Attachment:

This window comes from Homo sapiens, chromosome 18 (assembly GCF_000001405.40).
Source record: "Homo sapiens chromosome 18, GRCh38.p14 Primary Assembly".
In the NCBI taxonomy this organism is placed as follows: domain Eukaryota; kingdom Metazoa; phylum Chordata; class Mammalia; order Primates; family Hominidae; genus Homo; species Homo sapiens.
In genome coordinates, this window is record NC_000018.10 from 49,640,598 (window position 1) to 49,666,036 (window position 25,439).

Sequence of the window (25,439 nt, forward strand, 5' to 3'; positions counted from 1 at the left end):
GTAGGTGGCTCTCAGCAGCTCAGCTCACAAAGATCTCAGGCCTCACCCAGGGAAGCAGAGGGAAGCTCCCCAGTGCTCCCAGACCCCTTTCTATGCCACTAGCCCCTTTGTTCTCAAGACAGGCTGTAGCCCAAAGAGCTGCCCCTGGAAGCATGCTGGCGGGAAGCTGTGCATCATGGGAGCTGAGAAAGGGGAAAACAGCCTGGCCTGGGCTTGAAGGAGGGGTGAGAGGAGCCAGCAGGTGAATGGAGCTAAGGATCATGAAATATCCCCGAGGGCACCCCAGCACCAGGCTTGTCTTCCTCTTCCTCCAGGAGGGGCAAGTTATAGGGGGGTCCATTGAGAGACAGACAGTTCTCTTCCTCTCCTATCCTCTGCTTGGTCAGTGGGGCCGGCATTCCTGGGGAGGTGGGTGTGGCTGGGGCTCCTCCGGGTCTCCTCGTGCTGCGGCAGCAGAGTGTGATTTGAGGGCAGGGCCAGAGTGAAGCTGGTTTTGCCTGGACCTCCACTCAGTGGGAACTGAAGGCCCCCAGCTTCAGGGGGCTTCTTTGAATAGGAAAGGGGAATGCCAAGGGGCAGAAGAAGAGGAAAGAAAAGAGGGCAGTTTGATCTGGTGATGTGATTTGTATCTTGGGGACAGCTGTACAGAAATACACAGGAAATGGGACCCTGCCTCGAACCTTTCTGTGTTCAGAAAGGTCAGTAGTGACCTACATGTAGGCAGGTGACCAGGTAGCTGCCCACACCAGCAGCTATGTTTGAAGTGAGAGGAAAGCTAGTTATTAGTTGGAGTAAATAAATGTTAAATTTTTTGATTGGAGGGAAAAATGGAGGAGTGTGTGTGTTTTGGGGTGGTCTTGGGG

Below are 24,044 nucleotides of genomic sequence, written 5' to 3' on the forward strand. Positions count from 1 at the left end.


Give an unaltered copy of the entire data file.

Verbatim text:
This window comes from Homo sapiens, chromosome 18 (assembly GCF_000001405.40).
Source record: "Homo sapiens chromosome 18, GRCh38.p14 Primary Assembly".
In the NCBI taxonomy this organism is placed as follows: domain Eukaryota; kingdom Metazoa; phylum Chordata; class Mammalia; order Primates; family Hominidae; genus Homo; species Homo sapiens.
In genome coordinates, this window is record NC_000018.10 from 49,640,598 (window position 1) to 49,666,036 (window position 25,439).

Sequence of the window (25,439 nt, forward strand, 5' to 3'; positions counted from 1 at the left end):
GTAGGTGGCTCTCAGCAGCTCAGCTCACAAAGATCTCAGGCCTCACCCAGGGAAGCAGAGGGAAGCTCCCCAGTGCTCCCAGACCCCTTTCTATGCCACTAGCCCCTTTGTTCTCAAGACAGGCTGTAGCCCAAAGAGCTGCCCCTGGAAGCATGCTGGCGGGAAGCTGTGCATCATGGGAGCTGAGAAAGGGGAAAACAGCCTGGCCTGGGCTTGAAGGAGGGGTGAGAGGAGCCAGCAGGTGAATGGAGCTAAGGATCATGAAATATCCCCGAGGGCACCCCAGCACCAGGCTTGTCTTCCTCTTCCTCCAGGAGGGGCAAGTTATAGGGGGGTCCATTGAGAGACAGACAGTTCTCTTCCTCTCCTATCCTCTGCTTGGTCAGTGGGGCCGGCATTCCTGGGGAGGTGGGTGTGGCTGGGGCTCCTCCGGGTCTCCTCGTGCTGCGGCAGCAGAGTGTGATTTGAGGGCAGGGCCAGAGTGAAGCTGGTTTTGCCTGGACCTCCACTCAGTGGGAACTGAAGGCCCCCAGCTTCAGGGGGCTTCTTTGAATAGGAAAGGGGAATGCCAAGGGGCAGAAGAAGAGGAAAGAAAAGAGGGCAGTTTGATCTGGTGATGTGATTTGTATCTTGGGGACAGCTGTACAGAAATACACAGGAAATGGGACCCTGCCTCGAACCTTTCTGTGTTCAGAAAGGTCAGTAGTGACCTACATGTAGGCAGGTGACCAGGTAGCTGCCCACACCAGCAGCTATGTTTGAAGTGAGAGGAAAGCTAGTTATTAGTTGGAGTAAATAAATGTTAAATTTTTTGATTGGAGGGAAAAATGGAGGAGTGTGTGTGTTTTGGGGTGGTCTTGGGG

Below are 24,044 nucleotides of genomic sequence, written 5' to 3' on the forward strand. Positions count from 1 at the left end.